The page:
The empty upper tier above me wasn’t the only part of the ground with plenty of spare seats. The west stand to my left had only a couple of thousand fans in the lower tier and an almost empty upper section. The north stand that the home supporters favour was busy in the middle downstairs, but the wings and upper tier were virtually deserted.

The west and north stands.

The east stand had maybe ten thousand people in it, mainly in the lower tier, but even when a section of crowd looks reasonably full from a distance you just know that a significant proportion of the seats will have been commandeered for coats, boxes of fried chicken or manbags. I’d estimate that the game kicked-off in front of fifteen thousand fans and as the latecomers arrived probably reached a peak of twenty thousand, maybe twenty five thousand absolute max.

The north and slightly busier east stand.

It was disappointing really as I’d been hoping for the place to be heaving. The attendance was announced as 40,510 which was ludicrous. You could have fitted the entire crowd into the east stand if necessary.

As far as the football went, I thought Suwon were the better team in the first half and they deservedly took the lead mid-way through it when Lee Sang Ho squeezed home a shot that almost hit both posts before creeping over the line. We got another flurry of cards thrown in to the air by the jubilant visiting support.

One – nil to the visitors.

Suwon’s momentum stalled a little just before the break when defender Yang San Min picked up a second yellow. It sparked the usual protests but I was down the other end and didn’t see it well enough to have an opinion either way.

Suwon go a man down.

Seoul came more into the game in the second half, although it didn’t look like they were going to score. Their fans weren’t discouraged by being a goal down and they kept up their support throughout. There were a group togged up in black that spent most of the game with their backs to the pitch leading their fellow supporters in the various chants. Each to their own, but I wouldn’t want to have to watch the highlights when I got home to find out what had gone on at a match I’d been to.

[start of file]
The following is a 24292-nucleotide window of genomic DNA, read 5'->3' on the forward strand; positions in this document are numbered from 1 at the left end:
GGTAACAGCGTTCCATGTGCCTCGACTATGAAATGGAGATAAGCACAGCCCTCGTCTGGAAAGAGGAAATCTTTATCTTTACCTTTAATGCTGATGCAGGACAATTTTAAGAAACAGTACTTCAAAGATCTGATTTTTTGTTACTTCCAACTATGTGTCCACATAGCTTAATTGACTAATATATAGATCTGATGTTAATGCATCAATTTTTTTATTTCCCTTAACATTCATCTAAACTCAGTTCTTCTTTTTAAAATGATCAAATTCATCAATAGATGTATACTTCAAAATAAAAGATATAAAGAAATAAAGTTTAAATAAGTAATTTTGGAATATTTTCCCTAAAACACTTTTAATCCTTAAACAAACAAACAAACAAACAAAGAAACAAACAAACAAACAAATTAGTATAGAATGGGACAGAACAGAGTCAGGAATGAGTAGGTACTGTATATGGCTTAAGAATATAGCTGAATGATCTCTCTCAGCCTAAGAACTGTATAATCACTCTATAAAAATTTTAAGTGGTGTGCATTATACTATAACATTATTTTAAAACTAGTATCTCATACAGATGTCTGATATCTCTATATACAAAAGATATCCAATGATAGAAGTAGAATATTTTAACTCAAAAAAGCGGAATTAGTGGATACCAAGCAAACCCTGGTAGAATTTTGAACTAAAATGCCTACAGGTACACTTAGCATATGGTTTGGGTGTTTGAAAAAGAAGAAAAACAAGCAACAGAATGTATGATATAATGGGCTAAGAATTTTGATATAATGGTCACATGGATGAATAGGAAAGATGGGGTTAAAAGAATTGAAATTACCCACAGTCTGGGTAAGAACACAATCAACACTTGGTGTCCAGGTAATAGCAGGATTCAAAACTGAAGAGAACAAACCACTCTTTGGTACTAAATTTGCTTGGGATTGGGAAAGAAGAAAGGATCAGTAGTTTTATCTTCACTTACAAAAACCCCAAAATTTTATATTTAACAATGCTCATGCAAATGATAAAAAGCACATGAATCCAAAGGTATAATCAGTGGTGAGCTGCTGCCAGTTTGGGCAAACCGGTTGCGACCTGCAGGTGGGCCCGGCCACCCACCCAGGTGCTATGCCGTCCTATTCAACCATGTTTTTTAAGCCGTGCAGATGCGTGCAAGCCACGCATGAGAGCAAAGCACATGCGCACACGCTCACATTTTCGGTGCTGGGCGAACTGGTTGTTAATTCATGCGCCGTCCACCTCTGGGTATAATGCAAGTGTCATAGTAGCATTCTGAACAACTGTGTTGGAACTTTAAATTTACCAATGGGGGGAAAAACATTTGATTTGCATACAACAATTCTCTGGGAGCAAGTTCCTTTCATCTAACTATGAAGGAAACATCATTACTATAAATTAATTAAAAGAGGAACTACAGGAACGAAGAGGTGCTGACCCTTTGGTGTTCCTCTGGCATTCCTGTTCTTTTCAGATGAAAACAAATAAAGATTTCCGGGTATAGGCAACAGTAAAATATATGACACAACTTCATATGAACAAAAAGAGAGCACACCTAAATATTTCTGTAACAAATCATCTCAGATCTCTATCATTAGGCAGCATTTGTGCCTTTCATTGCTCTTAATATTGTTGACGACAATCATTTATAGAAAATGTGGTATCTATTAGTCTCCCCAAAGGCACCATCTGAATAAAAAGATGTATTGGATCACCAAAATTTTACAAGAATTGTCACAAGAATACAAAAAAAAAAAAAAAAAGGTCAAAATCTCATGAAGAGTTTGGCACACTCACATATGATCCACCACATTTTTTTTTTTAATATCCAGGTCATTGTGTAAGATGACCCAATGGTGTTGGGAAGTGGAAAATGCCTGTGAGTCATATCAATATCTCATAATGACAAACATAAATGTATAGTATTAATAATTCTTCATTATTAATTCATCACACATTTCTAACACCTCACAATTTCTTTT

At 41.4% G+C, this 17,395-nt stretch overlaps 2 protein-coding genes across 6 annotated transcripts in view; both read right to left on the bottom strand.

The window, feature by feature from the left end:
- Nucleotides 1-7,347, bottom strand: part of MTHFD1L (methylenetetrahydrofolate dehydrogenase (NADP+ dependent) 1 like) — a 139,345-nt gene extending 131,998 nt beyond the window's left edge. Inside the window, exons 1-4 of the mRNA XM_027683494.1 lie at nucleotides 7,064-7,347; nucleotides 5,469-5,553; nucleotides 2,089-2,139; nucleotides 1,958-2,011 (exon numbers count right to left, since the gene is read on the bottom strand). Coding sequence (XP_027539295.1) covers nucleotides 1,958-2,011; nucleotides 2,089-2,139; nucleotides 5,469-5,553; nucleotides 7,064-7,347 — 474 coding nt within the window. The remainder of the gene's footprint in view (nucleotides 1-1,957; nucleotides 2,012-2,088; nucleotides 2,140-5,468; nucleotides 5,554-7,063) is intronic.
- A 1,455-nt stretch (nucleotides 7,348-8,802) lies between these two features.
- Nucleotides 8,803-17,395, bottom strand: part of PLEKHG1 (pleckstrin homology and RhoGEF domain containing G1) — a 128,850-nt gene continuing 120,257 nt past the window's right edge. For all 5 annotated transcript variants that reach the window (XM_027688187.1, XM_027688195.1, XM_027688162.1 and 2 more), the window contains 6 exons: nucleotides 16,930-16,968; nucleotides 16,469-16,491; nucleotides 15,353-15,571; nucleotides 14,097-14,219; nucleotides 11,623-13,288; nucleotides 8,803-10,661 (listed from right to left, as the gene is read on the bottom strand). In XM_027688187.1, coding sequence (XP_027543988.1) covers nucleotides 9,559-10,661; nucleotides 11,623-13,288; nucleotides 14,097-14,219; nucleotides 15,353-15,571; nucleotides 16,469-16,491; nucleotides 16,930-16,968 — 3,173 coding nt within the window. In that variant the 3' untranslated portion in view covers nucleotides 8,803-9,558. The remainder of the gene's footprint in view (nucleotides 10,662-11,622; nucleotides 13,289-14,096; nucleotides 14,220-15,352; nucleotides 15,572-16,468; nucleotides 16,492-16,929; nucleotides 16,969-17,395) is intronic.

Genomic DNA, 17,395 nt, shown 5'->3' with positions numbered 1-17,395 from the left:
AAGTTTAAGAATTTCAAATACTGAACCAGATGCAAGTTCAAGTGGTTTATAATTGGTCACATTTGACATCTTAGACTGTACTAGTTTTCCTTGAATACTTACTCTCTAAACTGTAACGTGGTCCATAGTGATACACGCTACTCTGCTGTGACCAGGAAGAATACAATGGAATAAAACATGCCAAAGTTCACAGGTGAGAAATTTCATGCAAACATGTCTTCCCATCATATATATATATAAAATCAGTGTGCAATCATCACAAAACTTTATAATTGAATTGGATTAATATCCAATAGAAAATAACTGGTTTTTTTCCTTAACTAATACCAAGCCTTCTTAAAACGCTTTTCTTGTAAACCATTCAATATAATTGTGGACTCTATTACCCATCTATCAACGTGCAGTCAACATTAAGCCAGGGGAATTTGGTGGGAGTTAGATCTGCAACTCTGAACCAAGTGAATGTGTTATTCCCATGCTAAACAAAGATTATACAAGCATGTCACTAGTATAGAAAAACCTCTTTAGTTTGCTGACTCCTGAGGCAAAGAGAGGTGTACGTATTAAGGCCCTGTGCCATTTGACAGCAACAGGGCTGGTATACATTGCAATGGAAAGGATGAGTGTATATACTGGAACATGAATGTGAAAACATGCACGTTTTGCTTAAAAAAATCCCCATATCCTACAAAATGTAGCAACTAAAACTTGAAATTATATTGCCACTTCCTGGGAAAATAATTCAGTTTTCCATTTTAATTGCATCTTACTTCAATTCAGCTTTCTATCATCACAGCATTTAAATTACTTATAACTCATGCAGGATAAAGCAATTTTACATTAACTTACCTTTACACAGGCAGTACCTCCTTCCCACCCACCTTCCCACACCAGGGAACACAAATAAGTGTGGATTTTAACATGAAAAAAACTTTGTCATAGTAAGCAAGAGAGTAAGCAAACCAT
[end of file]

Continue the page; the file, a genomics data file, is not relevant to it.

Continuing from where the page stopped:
FC Seoul fans.

Seoul did eventually make the breakthrough when with four minutes to go substitute Jung Jo Gook timed his run perfectly to beat the offside trap and lift the ball over the advancing keeper.

Initially the Suwon players didn’t have too many complaints about the flag staying down but once someone had seen a replay on either the big screen or on a monitor in the dugout they were outraged. At one point it looked as if their coach was calling them off the field in protest at the perceived injustice. Eventually order was restored and the remaining minutes were played out for a one-all draw.

Despite getting it right the linesman got plenty of slaver.

The single point for Seoul allowed Jeonbuk to close the gap in the title race to five points. It seems a lot but those two teams still have to play each other at Sangam before the season is out. Jeonbuk won’t bring as many fans as Suwon did, so it will probably be a sub-twenty thousand crowd. There’ll be  be a lot less sweeping up afterwards though.

Central Seongam v Eunhye, Saturday 3rd November 2012, 3pm

November 13, 2012